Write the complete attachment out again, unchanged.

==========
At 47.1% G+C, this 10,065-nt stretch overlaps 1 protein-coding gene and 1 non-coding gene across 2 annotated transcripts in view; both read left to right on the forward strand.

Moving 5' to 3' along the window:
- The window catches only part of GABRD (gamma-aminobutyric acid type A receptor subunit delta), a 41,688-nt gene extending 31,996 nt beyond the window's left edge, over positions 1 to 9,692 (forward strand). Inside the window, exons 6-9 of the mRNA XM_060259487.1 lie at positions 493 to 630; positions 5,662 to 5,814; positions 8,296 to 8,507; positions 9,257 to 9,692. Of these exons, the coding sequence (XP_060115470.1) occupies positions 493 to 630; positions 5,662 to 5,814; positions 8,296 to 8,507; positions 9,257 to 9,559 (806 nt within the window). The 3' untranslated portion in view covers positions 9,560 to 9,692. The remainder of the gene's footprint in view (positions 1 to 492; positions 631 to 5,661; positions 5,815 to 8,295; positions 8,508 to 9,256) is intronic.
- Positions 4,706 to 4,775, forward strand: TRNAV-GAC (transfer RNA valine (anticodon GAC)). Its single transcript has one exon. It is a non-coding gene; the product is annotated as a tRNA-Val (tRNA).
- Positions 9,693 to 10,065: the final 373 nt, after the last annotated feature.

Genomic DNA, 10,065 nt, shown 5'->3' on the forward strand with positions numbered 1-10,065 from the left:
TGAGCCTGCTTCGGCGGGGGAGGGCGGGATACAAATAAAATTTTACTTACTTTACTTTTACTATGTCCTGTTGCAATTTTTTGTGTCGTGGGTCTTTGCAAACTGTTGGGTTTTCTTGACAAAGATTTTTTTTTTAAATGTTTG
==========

At 47.1% G+C, this 10,065-nt stretch overlaps 1 protein-coding gene and 1 non-coding gene across 2 annotated transcripts in view; both read left to right on the forward strand.

Moving 5' to 3' along the window:
- The window catches only part of GABRD (gamma-aminobutyric acid type A receptor subunit delta), a 41,688-nt gene extending 31,996 nt beyond the window's left edge, over positions 1 to 9,692 (forward strand). Inside the window, exons 6-9 of the mRNA XM_060259487.1 lie at positions 493 to 630; positions 5,662 to 5,814; positions 8,296 to 8,507; positions 9,257 to 9,692. Of these exons, the coding sequence (XP_060115470.1) occupies positions 493 to 630; positions 5,662 to 5,814; positions 8,296 to 8,507; positions 9,257 to 9,559 (806 nt within the window). The 3' untranslated portion in view covers positions 9,560 to 9,692. The remainder of the gene's footprint in view (positions 1 to 492; positions 631 to 5,661; positions 5,815 to 8,295; positions 8,508 to 9,256) is intronic.
- Positions 4,706 to 4,775, forward strand: TRNAV-GAC (transfer RNA valine (anticodon GAC)). Its single transcript has one exon. It is a non-coding gene; the product is annotated as a tRNA-Val (tRNA).
- Positions 9,693 to 10,065: the final 373 nt, after the last annotated feature.

Genomic DNA, 10,065 nt, shown 5'->3' on the forward strand with positions numbered 1-10,065 from the left:
TGAGCCTGCTTCGGCGGGGGAGGGCGGGATACAAATAAAATTTTACTTACTTTACTTTTACTATGTCCTGTTGCAATTTTTTGTGTCGTGGGTCTTTGCAAACTGTTGGGTTTTCTTGACAAAGATTTTTTTTTTAAATGTTTG